In fact I wonder now, if I had had this book when I started, would I have had to learn as much through experience? More likely, I would been better prepared to face those experiences because I could draw upon the years of experience embodied in the text. Don’t learn the hard way, read the book and if you really want to make life hard then be reminded of the lessons the hard way.

It is difficult to pull the fundamental concepts out of this book but one of the most obvious is the notion of context dependence (I’m cheating because that is mentioned in the title). Every site is different, every project on every site is different, every tester is different, different techniques and approaches will apply.

Part of the reasons for having a book like lessons Learned is to provide some alternatives but more importantly to help explain to the reader how to identify more alternatives, and the book does explore what “Thinking like a tester” means. To that end the book delves into psychology, system thinking, philosophy, mathematics and scientific exploration.

There is a lot of good, practical, pragmatic and often heuristic advice on dealing with change, communication, relationships, modelling, pragmatism, the politics of power, relationships, bug reporting, test modelling, use of cross referencing matrices, combinatorial testing. A vast, vast range of topics are covered.

I’m going to single out chapter 11 as a very effective chapter that explores the thought process behind writing an effective test approach and the communication of that approach to the rest of the project. This is a far more useful presentation of test strategies than the typical “this is the IEEE standard for a test approach” presentation in other testing books. Rather than presenting well-worn standards in a standard way, the book explores, explains, thinks and justifies, then asks you to disagree.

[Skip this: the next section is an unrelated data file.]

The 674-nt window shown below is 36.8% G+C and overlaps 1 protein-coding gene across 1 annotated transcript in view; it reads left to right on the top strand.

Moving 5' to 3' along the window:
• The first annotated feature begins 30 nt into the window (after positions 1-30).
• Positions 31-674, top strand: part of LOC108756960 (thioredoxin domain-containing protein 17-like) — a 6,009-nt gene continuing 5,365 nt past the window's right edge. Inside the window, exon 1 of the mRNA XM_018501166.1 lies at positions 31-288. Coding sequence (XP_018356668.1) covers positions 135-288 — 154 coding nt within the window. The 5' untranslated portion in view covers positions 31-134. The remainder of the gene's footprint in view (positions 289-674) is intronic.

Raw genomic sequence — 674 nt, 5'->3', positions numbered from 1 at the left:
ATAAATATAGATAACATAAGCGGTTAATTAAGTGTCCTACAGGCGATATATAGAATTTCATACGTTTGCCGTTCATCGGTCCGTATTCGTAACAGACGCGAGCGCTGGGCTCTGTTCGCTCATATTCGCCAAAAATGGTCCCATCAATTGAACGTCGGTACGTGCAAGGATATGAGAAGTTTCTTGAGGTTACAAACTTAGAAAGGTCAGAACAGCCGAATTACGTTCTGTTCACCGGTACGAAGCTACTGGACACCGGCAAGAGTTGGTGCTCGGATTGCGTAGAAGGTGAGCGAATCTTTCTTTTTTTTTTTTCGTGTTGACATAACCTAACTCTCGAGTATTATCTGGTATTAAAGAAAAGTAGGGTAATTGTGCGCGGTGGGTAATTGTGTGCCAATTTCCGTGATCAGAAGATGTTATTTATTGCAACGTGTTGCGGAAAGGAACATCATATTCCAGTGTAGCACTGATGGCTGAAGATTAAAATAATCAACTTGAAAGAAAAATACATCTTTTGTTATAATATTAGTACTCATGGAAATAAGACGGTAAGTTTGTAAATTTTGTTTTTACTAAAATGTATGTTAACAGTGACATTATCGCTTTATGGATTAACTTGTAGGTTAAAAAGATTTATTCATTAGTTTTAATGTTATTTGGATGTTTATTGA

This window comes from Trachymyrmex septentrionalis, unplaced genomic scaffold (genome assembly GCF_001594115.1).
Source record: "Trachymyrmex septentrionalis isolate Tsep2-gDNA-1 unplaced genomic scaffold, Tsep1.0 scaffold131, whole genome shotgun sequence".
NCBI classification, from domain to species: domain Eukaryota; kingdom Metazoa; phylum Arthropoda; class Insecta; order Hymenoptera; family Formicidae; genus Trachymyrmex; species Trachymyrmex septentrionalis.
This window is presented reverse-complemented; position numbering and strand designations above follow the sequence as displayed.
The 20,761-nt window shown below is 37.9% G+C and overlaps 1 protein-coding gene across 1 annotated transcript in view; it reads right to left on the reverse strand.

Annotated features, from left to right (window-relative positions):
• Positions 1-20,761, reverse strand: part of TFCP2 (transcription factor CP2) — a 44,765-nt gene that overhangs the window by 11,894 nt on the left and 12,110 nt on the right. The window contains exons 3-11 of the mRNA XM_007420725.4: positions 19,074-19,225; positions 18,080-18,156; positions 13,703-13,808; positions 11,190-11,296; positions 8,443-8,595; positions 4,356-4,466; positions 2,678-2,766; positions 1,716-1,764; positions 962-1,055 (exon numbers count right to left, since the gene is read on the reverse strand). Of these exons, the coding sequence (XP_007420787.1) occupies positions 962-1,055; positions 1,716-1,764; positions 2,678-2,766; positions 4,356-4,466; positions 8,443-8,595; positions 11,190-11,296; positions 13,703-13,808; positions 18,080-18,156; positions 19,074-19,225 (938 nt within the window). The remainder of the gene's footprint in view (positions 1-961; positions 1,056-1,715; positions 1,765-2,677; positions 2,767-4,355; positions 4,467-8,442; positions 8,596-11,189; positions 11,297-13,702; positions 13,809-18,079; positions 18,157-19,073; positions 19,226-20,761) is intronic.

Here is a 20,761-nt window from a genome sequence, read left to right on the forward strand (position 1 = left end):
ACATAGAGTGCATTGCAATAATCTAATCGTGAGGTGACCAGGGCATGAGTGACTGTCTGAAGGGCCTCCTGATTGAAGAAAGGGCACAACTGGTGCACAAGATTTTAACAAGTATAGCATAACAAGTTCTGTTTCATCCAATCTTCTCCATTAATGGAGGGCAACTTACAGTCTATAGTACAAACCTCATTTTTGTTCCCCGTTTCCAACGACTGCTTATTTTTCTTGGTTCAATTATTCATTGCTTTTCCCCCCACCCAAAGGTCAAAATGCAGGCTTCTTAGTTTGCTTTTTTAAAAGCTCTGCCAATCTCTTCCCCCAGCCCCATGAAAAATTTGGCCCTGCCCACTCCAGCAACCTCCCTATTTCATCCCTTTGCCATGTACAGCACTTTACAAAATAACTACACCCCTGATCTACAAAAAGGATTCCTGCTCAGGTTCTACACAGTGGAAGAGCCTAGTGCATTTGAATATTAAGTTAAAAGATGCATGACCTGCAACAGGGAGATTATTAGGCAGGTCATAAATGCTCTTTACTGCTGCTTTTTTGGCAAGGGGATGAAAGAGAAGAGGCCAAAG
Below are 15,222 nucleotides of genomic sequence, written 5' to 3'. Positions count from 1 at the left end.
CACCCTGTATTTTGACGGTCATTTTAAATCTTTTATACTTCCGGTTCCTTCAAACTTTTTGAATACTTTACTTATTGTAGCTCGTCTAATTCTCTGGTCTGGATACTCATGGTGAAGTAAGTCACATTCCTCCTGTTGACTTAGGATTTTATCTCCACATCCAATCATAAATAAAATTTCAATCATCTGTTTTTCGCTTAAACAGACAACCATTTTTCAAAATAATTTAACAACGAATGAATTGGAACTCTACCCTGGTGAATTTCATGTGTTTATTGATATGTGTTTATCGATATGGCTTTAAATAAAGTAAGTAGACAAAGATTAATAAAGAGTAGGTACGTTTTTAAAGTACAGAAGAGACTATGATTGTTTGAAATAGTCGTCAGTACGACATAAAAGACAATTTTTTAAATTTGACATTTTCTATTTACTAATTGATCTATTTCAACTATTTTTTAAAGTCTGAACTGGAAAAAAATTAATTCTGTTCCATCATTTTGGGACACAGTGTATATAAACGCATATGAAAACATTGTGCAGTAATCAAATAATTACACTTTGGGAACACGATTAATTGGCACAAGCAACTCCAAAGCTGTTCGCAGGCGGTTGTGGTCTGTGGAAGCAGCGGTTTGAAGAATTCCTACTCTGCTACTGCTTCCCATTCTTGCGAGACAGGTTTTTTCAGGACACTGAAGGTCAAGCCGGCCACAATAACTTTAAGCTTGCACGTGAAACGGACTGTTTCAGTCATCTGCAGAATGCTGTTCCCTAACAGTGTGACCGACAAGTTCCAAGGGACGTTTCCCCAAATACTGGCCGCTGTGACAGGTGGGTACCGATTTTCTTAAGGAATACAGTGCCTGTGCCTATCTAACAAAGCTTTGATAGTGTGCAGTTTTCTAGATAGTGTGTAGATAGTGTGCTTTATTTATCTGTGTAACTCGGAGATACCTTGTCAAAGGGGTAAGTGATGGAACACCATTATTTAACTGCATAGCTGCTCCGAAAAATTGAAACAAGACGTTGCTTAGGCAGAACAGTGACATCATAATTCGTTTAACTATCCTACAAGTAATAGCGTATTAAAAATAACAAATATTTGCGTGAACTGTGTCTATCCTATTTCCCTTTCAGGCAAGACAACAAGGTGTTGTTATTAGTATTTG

How I laughed when the text suggested that retired executives might fancy doing a bit of testing to have a less stressful occupation. Testing has never struck me as being the most stress free of careers although we do have to do all in our power to make it such, and certainly to reduce the stress of any staff working for us.

In essence the book is a set of projections of a model of testing on to a variety of topological maps viewed from a multitude of angles with a number of analytical models which are then interpreted by the reader’s own cognitive strategies. And because these strategies change over time, the book holds up to repeated readings.

I look forward to a future hypertexted edition with a stichomantic interface to provide daily nuggets of wisdom that I can apply on my spiritual path of Test Analysis. In the meantime, this book is highly recommended.

Minor Lessons from the Compendium Developments’ School of Testing:

  • Keep a notebook
  • Learn from the projects you have been on by conducting your own retrospective reviews.
  • Learn Visual Basic
  • Don’t just learn a programming language, learn how to program
  • Learn how to design software
  • Use the web
  • Read between the lines
  • Keep learning
  • Documented ambiguity is your friend - chase it down during testing.
  • Documented specificity is your friend - chase around it during testing.


Find the book on [] []

You will need a Github account to comment. Or you can contact me with your comment.

I reserve the right to delete spam comments e.g. if your comment adds no value and its purpose is simply to create a backlink to another site offering training, or courses, etc.